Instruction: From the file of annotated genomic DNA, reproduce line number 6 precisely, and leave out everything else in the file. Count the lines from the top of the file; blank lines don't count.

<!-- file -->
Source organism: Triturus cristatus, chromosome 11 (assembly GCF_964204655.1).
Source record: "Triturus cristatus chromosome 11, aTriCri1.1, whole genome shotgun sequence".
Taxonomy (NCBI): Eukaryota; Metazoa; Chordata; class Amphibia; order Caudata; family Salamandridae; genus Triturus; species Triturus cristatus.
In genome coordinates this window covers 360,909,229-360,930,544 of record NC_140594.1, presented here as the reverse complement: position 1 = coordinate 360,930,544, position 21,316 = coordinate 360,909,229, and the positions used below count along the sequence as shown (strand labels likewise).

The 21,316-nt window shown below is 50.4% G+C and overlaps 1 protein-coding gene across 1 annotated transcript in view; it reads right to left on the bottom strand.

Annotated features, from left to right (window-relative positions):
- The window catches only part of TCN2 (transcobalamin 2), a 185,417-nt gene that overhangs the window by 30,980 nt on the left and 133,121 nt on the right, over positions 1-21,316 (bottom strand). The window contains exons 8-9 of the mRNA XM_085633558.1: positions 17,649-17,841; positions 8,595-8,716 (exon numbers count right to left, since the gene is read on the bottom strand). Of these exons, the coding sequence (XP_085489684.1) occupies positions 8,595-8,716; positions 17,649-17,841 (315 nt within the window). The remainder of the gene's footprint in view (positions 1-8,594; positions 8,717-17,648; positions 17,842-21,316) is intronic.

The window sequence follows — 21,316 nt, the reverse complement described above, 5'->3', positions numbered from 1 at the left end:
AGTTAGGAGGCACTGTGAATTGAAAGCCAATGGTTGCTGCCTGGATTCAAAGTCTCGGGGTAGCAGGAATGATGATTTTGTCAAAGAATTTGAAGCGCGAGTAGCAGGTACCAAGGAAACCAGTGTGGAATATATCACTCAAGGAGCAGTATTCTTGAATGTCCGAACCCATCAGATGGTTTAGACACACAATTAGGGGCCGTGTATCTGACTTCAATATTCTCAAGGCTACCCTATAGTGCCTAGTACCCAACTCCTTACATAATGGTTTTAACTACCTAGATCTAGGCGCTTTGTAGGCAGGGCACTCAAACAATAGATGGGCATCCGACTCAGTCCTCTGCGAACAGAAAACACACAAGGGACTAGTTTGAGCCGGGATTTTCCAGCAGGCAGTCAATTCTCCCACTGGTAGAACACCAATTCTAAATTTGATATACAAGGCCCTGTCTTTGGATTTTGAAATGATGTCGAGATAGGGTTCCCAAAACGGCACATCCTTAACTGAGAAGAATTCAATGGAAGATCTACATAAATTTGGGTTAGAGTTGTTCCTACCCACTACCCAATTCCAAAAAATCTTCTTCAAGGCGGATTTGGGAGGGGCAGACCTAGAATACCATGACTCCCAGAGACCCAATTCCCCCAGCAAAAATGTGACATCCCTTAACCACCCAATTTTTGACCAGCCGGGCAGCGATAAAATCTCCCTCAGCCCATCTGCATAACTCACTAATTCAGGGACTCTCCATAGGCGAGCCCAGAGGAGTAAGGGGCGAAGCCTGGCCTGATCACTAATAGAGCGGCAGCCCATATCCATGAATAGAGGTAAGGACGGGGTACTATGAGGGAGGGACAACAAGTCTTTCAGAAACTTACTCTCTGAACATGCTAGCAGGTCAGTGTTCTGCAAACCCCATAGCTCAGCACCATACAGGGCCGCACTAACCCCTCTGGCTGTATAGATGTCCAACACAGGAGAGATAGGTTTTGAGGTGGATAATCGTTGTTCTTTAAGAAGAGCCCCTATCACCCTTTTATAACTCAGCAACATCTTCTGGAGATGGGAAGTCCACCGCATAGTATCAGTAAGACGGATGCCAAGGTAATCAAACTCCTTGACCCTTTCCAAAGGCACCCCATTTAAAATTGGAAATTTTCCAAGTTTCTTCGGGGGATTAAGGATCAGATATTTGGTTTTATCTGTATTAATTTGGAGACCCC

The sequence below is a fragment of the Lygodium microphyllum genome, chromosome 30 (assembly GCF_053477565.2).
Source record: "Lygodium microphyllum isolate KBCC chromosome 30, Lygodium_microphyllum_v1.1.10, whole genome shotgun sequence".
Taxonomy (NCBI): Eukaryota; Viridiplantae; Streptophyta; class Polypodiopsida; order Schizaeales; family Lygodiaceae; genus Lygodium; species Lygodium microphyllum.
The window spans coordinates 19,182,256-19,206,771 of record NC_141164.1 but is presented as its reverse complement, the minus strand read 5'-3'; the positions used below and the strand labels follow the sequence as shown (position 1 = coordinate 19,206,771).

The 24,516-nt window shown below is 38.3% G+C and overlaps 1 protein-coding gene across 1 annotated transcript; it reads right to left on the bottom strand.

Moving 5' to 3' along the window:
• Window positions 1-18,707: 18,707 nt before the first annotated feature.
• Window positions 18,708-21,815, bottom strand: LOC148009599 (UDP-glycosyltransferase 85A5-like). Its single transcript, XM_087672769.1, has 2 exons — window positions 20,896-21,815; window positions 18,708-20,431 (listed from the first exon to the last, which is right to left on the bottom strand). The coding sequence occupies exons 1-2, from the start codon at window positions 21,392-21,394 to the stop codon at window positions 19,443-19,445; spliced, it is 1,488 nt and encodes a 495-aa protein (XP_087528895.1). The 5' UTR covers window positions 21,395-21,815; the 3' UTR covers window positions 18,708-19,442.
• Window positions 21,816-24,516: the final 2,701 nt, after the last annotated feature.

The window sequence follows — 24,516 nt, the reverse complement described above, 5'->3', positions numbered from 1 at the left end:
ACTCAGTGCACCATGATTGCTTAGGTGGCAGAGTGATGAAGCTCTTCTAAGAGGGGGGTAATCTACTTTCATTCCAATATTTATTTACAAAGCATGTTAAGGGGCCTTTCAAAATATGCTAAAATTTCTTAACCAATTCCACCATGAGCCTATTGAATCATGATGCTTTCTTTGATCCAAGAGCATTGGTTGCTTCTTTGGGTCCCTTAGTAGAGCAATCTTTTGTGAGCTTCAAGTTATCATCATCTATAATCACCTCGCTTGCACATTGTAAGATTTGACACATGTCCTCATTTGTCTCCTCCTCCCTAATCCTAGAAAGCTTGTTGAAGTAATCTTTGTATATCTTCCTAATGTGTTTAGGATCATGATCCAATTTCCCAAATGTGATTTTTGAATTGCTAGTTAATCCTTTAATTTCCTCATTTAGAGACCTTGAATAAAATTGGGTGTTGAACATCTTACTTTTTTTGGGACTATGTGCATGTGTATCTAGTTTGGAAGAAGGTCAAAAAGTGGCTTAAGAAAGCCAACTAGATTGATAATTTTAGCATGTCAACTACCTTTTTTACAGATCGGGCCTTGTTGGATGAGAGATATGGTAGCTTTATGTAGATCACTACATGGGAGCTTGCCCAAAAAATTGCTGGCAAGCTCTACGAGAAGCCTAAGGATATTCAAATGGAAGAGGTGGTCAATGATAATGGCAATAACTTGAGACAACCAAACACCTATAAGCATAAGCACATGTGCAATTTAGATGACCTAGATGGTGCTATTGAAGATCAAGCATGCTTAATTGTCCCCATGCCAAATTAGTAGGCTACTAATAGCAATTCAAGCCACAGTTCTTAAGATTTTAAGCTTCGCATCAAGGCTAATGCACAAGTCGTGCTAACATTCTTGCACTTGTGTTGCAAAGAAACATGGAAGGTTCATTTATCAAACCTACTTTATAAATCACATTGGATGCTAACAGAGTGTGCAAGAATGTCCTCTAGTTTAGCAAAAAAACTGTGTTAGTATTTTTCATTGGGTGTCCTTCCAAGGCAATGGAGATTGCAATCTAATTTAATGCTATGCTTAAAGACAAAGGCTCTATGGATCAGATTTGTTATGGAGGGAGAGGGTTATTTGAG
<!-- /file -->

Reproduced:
Annotated features, from left to right (window-relative positions):